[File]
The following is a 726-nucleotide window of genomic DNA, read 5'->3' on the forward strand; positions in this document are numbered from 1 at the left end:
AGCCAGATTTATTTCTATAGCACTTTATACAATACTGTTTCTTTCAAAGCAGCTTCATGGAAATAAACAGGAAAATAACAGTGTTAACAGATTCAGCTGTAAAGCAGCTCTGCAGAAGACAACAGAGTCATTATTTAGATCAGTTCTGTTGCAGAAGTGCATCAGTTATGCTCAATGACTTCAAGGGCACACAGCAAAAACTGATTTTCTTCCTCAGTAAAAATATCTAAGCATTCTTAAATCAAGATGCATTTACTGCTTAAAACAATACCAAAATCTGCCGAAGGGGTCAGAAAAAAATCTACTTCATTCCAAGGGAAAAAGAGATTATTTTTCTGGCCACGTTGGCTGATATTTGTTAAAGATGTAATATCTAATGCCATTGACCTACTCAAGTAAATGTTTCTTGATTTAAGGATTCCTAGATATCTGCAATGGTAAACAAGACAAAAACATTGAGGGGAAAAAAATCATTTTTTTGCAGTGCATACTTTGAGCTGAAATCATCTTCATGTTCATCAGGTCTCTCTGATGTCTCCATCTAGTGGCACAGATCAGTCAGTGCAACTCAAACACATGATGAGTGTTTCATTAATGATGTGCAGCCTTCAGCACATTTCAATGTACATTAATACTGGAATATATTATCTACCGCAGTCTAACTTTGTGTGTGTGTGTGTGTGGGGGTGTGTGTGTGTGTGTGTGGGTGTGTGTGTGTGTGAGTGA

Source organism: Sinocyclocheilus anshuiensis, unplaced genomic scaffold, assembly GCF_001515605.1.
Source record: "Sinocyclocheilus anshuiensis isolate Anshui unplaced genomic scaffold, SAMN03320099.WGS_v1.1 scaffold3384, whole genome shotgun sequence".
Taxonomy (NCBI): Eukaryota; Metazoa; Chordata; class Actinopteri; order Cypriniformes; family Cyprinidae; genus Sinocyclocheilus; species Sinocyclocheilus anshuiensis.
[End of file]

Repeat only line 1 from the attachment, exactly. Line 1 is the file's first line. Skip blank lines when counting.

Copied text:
The following is a 726-nucleotide window of genomic DNA, read 5'->3' on the forward strand; positions in this document are numbered from 1 at the left end: